High blood pressure (HBP) is a common medical problem encountered during pregnancy. Women are closely monitored throughout pregnancy for changes in blood pressure to prevent health complications that put the mother and the fetus at risk for health complications. Although women’s BP levels may return to normal post-partum, they are found to be at an increased risk for a future stroke, according to a recent study.

High blood pressure during pregnancy occurs in six to eight percent of all pregnancies in the U.S., according to the National Heart, Lung and Blood Institute (NHLBI). Women who experience gestational hypertension — HBP that develops 20 weeks after being pregnant — are more susceptible to pre-eclampsia later in the pregnancy. This condition influences how well the placenta works and can affect how the baby grows because he or she may not able to get all the necessary nutrients and oxygen. Women who are overweight are at risk for developing pre-eclampsia.

Dr. Aravind Ganesh (a neurology resident at the University of Calgary), Neha Sarna (a medical student), Dr. Rahul Mehta (an internal medicine resident), and senior author Dr. Eric Smith (a stroke neurologist) presented the study at the Canadian Stroke Congress, which reviewed previous studies that examined the risk factors of having high blood pressure during pregnancy. The nine studies monitored women anywhere from one and 32 years post-partum.

A dangerous trend was found throughout all nine studies: women with hypertension during pregnancy faced a significantly higher lifetime risk for stroke. Based on the researchers’ findings, the elevated risk of a stroke could be as high as 40 percent, reports Science Daily.

"We've found that women who had high blood pressure during pregnancy could be at higher risk of stroke, particularly if they had pre-eclampsia, which is a more severe form of high blood pressure," said Dr. Ganesh.

The researchers suggest that while women are closely monitored throughout their pregnancy for changes in BP levels, they should be followed more closely for a re-emergence of hypertension, cholesterol, diabetes, and other factors associated with an increased risk of stroke.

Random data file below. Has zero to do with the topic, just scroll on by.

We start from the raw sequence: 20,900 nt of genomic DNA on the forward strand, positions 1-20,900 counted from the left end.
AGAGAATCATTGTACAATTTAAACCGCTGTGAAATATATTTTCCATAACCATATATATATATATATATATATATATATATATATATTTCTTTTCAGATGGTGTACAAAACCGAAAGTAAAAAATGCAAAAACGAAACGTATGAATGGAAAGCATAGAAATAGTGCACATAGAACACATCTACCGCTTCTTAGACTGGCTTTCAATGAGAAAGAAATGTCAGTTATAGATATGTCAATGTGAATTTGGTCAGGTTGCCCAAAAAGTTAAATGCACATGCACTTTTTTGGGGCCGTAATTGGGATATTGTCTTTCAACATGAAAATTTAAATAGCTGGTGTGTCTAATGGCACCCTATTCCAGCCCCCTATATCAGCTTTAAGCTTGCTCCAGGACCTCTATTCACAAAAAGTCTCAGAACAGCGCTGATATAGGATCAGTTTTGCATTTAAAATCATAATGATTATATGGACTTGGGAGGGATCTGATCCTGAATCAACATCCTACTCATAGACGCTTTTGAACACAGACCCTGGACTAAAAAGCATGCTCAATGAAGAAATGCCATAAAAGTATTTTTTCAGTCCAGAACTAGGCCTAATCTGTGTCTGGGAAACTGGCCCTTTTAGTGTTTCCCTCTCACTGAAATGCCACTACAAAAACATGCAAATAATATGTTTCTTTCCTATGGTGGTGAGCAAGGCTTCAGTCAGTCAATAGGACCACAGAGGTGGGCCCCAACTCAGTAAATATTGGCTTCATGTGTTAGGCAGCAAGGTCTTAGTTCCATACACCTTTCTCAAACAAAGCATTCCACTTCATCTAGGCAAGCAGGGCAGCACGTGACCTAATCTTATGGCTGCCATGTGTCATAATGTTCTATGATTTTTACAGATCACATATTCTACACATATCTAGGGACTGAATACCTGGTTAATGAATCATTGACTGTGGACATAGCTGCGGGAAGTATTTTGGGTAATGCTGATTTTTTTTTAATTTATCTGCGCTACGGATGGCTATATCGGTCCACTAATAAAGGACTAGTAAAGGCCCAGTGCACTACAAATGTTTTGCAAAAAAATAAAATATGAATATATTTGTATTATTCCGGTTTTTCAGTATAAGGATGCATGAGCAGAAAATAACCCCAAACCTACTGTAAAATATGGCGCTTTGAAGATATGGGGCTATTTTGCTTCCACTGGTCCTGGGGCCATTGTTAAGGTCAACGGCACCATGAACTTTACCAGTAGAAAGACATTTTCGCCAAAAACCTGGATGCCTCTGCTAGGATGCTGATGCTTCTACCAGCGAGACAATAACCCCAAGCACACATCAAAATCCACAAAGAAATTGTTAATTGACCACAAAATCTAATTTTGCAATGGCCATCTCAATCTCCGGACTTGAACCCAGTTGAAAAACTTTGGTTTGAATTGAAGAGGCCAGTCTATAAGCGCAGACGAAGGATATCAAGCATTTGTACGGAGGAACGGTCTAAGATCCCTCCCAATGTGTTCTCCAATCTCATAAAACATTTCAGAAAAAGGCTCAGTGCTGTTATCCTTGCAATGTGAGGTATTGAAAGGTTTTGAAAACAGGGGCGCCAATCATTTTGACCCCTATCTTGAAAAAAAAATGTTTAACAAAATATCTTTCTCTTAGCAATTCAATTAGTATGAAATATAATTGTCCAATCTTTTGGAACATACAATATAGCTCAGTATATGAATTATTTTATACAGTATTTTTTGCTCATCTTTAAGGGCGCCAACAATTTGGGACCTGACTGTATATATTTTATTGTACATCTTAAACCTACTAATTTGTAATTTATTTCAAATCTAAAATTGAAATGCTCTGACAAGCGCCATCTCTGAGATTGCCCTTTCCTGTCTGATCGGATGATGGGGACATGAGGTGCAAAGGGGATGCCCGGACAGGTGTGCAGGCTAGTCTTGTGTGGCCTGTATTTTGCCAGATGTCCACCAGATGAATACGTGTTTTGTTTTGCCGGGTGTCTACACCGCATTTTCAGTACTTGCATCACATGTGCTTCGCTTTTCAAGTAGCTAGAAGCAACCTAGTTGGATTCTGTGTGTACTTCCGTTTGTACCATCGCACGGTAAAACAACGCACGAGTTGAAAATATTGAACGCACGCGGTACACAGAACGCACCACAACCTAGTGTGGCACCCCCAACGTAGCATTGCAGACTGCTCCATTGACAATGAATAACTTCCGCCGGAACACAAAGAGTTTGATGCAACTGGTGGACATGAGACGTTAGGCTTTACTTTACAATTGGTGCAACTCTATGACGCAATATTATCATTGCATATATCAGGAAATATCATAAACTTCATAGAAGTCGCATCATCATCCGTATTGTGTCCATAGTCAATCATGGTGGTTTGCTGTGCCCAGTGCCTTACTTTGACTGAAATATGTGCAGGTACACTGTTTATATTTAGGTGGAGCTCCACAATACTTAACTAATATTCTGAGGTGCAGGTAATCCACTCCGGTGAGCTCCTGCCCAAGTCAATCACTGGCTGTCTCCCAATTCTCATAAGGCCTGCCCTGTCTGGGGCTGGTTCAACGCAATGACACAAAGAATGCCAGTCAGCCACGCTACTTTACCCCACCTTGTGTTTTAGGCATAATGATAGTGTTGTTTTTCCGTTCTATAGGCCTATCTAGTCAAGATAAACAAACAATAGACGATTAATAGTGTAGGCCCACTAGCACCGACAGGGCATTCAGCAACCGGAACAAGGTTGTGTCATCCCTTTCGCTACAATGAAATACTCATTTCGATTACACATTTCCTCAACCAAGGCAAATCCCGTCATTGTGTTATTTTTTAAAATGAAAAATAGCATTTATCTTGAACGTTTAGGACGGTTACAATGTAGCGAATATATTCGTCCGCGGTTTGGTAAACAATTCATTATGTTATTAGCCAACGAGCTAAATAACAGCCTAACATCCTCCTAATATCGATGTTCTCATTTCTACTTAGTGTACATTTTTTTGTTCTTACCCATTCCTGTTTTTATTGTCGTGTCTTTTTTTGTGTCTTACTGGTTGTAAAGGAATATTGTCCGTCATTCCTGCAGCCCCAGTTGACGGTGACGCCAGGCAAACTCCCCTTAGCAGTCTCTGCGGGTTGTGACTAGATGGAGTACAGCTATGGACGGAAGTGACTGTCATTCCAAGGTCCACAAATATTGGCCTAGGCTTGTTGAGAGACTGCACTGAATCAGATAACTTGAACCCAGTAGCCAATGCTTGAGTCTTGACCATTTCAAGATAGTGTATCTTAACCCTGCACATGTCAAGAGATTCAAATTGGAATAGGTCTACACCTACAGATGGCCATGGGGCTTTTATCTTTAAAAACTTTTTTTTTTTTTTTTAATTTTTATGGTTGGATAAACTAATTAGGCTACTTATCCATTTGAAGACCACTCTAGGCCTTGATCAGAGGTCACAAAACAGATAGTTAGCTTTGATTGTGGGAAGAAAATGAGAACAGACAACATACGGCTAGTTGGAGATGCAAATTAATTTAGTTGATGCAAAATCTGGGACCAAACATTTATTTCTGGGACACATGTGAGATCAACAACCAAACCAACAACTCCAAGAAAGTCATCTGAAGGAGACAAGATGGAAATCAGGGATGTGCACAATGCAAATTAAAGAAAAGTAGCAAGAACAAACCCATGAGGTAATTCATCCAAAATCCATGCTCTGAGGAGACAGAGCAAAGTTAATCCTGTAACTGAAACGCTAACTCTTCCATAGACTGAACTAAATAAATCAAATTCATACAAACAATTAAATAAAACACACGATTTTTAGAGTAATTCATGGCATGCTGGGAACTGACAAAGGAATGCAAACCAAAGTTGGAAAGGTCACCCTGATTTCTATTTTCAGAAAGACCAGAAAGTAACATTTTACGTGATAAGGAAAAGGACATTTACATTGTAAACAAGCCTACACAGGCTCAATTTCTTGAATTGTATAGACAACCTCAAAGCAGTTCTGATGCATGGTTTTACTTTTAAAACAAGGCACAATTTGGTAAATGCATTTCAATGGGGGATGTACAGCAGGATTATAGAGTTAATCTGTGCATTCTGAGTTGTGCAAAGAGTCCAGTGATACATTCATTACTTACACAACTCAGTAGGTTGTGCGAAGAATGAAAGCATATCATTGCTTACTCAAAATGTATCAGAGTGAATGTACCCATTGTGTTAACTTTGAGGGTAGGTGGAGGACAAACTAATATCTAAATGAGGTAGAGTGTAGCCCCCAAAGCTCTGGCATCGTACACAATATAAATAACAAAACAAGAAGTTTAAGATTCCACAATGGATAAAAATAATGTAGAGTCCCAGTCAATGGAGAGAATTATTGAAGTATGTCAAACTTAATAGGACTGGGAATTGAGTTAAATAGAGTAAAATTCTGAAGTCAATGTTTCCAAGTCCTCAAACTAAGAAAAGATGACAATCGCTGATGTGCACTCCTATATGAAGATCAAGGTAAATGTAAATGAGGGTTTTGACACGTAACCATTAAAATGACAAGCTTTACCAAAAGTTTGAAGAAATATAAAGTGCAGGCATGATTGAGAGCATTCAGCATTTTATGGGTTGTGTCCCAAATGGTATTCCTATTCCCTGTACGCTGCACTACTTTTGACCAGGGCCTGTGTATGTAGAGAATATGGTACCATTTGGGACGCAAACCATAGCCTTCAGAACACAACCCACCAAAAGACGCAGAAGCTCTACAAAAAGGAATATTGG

To effectively monitor BP while pregnant, the Baby Center says that women must know their systolic BP — the first or top number in a BP reading, which records a person’s BP as the heart beats and pushes the blood around the body. The second or bottom number in a BP reading records the diastolic BP, which is the BP when the heart relaxes between beats.

Women who have a BP reading of 140/90 or higher for two readings, four hours apart, are most likely to be diagnosed with hypertension. A second indicator is if the second or bottom number in a BP reading is of 110 or more. If the diastolic BP is high on its own, then the woman will likely have a HBP diagnosis.

Doctors are not still not quite sure what causes hypertension during pregnancy, but researchers have speculated that some women might be predisposed to the health condition and being pregnant could trigger the onset.

Women who had normal BP before they became pregnant will likely see their BP return to normal within a few weeks after giving birth. However, these women should do consistent follow-ups to reduce the risk of having a stroke in their lifetime.

If a woman’s BP does not return to normal post-partum, then it is likely she has chronic hypertension. Women with chronic hypertension will be advised to keep taking medication to ensure their blood pressure stays at a healthy level.

"Knowing your blood pressure may be one of the most important steps you can take to reducing stroke risk, something that is particularly true among women with a history of pregnancy-associated hypertension," said Dr. Michael Hill, co-chair of the Canadian Stroke Congress.

To learn more about high blood pressure during pregnancy, click here.